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Home trends shift toward comfort and simplicity

Is glamor dying? • At the very least, as we approach the next decade during an uncertain economy, it's being redefined. • "There's a change away from the hip modernism we've borrowed from hotels with all the Lucite, mirrored furnishings and bright yellow and turquoise geometric carpets," said interior designer Peter Dunham of Los Angeles. "We want comforting things. More American pie, less flash in the pan." • So what exactly is in store — and will be in stores — for our homes in 2010? — Times wires


The sleek, sophisticated but comfortable style known as "soft contemporary" will be a key look for the new year, said Kris Kolar, vice president of interior design at Robb & Stucky Interiors.

Instead of the eclectic clutter that has been popular, there will be a move toward using just one or two eye-catching accents, she said. These "punctuation-mark pieces," featuring hand-worked techniques that give a custom look, may include special materials such as mother-of-pearl (above), flame mahogany and stainless steel.


Antiques in recent years have become more affordable. But some pieces can be unwanted, drab even. "Antiques don't always have to be these sacred things," said Keith Johnson, buyer-at-large for Anthropologie stores and the subject of the Sundance Channel's Man Shops Globe. "They can be reinterpreted."

One example? When Man Shops Globe visited Belgium, Johnson asked an artist to breathe new life into a wooden Louis XV headboard by spray-painting it, graffiti-style.


More of us are growing vegetables, crafting our own cheeses and battling city hall to keep chickens in our yards. Just as we've been reconnecting with the land, look for that bond to strengthen in the rest of the home. We'll use more locally harvested wood and reclaimed barn wood. We're becoming fonder of burlap-style grain-sack and rustic linen pillows. The fabrics follow on the heels of the classic rural European look popularized by Belgian designer Axel Vervoordt. He sparingly mixes industrial furniture with worm-holed unstained wooden pieces. Restoration Hardware's latest furniture (above) seems to be directly inspired by Vervoordt.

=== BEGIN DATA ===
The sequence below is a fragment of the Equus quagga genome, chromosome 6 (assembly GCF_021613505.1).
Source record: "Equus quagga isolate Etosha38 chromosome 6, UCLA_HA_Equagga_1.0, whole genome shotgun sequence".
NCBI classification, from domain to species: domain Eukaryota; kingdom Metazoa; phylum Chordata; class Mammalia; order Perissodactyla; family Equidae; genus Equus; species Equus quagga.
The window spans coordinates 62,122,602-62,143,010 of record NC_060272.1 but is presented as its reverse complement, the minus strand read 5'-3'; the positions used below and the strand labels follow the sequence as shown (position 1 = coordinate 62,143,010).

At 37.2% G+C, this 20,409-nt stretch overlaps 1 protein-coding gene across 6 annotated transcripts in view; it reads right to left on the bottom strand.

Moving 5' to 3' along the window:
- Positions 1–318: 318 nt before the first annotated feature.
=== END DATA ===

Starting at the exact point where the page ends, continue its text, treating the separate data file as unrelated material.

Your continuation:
People made their first visits to flea markets and thrift stores in 2009, a trend that will get even bigger in 2010. A visit to the Salvation Army store turned up 48-cent pieces of classic creamy Ironstone dishware. "People aren't doing the full-scale bathroom and kitchen re-dos," says interior designer Peter Dunham of Los Angeles. "But they can easily perk up a room with textiles or a new lamp." Wary Meyers' Tossed & Found: Unconventional Design From Cast-Offs by Linda and John Meyers (Stewart, Tabori & Chang, $27.50) features how-to ideas for thrift-store finds like this old trunk turned into a casual seat.


Black walls are turning up in home mags and blogs, much bolder versions of the grays we've grown used to. "Dark walls actually make smaller rooms look bigger," said Susan Bartlett Crater, granddaughter of Kennedy White House decorator Sister Parish. Crater and Libby Cameron this year wrote the book Sister Parish Design on Decorating (St. Martin's Press, $35). "Black also pops color in a sophisticated way."

Home trends shift toward comfort and simplicity 01/01/10 [Last modified: Friday, January 1, 2010 3:30am]
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Copyright: For copyright information, please check with the distributor of this item, Compiled from Times wires.

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